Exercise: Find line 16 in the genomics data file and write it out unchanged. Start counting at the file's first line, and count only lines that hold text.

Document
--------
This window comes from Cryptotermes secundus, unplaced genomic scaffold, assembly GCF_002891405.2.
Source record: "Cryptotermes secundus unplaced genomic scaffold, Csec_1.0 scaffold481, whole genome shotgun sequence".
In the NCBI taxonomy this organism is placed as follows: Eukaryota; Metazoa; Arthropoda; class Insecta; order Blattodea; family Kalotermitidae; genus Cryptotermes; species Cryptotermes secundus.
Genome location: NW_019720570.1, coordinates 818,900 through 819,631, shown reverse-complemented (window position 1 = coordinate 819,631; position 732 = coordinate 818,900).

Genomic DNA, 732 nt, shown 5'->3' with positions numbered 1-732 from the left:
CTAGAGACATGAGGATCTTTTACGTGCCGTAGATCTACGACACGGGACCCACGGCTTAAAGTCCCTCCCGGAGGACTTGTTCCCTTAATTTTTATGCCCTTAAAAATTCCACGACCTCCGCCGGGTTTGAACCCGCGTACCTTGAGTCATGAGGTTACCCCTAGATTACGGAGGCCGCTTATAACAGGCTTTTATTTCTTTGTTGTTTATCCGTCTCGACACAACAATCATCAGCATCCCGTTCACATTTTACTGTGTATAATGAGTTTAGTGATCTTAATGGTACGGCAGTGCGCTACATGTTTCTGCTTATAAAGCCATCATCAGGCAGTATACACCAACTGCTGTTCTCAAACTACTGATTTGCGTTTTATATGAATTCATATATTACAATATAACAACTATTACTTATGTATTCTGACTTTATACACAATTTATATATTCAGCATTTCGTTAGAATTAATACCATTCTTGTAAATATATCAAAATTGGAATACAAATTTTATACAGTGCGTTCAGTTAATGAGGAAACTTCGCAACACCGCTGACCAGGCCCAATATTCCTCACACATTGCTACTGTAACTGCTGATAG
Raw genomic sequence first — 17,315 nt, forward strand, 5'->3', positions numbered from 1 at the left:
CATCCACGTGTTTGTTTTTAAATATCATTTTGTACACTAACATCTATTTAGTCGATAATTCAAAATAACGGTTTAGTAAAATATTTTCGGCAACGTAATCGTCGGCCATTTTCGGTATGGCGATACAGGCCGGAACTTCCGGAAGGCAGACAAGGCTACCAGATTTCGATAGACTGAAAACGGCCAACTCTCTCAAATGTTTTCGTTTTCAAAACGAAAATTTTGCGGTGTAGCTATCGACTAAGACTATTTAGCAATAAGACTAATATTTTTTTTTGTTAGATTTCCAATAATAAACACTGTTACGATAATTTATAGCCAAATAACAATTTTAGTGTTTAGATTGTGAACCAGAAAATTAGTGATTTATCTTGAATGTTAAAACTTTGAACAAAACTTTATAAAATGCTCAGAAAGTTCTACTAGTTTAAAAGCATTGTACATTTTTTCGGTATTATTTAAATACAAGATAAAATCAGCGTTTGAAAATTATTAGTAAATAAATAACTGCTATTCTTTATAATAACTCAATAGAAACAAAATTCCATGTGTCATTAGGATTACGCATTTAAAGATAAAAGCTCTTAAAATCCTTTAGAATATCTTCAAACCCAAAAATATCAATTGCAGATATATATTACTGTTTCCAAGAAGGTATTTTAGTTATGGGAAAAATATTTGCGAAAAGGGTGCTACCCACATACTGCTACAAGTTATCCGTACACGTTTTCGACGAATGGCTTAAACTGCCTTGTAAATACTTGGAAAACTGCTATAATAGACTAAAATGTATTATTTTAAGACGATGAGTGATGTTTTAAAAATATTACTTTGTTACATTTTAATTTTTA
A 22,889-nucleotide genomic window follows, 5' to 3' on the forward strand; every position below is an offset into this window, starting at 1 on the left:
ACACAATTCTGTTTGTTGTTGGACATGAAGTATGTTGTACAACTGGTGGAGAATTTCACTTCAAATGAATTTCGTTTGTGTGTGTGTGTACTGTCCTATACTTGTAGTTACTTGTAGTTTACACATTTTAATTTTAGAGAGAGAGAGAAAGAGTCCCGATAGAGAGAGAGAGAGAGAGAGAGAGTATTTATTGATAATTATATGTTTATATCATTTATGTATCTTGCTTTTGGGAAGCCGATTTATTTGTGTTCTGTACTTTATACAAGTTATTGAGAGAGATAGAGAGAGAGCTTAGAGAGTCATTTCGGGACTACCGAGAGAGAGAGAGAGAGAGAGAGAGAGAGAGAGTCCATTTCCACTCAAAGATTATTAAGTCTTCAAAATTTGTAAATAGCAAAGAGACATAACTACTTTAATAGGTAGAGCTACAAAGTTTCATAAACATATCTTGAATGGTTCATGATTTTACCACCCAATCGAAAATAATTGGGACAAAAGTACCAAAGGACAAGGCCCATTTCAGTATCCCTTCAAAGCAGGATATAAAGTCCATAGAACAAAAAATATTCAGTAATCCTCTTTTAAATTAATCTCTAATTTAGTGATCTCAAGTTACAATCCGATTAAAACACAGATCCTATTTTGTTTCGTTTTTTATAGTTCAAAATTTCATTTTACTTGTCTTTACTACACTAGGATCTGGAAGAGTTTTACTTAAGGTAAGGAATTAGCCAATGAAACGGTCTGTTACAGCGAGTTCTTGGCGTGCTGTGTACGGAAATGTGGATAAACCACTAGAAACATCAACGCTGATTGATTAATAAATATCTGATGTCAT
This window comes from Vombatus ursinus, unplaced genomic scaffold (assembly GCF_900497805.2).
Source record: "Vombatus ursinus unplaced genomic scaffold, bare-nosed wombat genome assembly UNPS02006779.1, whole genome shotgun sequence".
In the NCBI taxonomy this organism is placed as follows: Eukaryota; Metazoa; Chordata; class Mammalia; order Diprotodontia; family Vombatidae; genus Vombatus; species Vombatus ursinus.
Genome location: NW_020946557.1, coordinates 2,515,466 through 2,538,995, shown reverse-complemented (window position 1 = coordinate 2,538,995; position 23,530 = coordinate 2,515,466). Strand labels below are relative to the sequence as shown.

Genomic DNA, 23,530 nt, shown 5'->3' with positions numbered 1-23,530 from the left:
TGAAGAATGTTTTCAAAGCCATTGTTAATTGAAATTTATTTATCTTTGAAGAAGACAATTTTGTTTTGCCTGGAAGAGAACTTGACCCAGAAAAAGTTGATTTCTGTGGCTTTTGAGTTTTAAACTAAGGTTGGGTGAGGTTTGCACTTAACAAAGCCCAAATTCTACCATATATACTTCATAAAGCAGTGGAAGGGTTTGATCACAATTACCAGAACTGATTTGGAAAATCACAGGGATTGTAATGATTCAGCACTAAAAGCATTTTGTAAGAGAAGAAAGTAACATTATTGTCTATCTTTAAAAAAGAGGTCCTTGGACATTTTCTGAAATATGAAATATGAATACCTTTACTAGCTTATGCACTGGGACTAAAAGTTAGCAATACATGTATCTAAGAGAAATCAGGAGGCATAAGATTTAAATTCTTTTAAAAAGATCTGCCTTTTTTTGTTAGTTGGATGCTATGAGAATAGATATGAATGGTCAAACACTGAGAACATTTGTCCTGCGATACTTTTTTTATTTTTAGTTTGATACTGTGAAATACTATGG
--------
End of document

TGAAGAATGTTTTCAAAGCCATTGTTAATTGAAATTTATTTATCTTTGAAGAAGACAATTTTGTTTTGCCTGGAAGAGAACTTGACCCAGAAAAAGTTGATTTCTGTGGCTTTTGAGTTTTAAACTAAGGTTGGGTGAGGTTTGCACTTAACAAAGCCCAAATTCTACCATATATACTTCATAAAGCAGTGGAAGGGTTTGATCACAATTACCAGAACTGATTTGGAAAATCACAGGGATTGTAATGATTCAGCACTAAAAGCATTTTGTAAGAGAAGAAAGTAACATTATTGTCTATCTTTAAAAAAGAGGTCCTTGGACATTTTCTGAAATATGAAATATGAATACCTTTACTAGCTTATGCACTGGGACTAAAAGTTAGCAATACATGTATCTAAGAGAAATCAGGAGGCATAAGATTTAAATTCTTTTAAAAAGATCTGCCTTTTTTTGTTAGTTGGATGCTATGAGAATAGATATGAATGGTCAAACACTGAGAACATTTGTCCTGCGATACTTTTTTTATTTTTAGTTTGATACTGTGAAATACTATGG